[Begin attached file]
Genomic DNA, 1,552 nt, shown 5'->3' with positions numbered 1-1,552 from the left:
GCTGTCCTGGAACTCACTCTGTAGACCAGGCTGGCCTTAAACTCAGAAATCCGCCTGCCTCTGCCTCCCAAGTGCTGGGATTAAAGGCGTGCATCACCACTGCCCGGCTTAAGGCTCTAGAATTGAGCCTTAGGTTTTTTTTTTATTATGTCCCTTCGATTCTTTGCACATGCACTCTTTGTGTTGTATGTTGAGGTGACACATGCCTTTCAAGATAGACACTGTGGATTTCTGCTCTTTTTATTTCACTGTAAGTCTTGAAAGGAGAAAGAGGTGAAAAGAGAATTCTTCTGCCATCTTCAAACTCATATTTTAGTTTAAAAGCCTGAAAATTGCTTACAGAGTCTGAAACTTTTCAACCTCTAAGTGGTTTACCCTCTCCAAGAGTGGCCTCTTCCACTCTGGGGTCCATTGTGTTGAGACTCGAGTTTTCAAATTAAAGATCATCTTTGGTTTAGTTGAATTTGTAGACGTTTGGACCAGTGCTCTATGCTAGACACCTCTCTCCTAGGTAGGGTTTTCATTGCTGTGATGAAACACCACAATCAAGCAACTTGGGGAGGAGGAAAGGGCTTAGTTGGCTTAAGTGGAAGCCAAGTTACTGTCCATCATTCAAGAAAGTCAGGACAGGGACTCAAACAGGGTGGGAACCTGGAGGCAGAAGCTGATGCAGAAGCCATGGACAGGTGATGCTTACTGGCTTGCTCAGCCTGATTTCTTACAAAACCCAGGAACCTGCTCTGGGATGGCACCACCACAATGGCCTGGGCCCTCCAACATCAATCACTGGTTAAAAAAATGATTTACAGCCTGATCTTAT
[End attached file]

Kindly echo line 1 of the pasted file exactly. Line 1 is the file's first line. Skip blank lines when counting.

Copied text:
Genomic DNA, 1,552 nt, shown 5'->3' with positions numbered 1-1,552 from the left: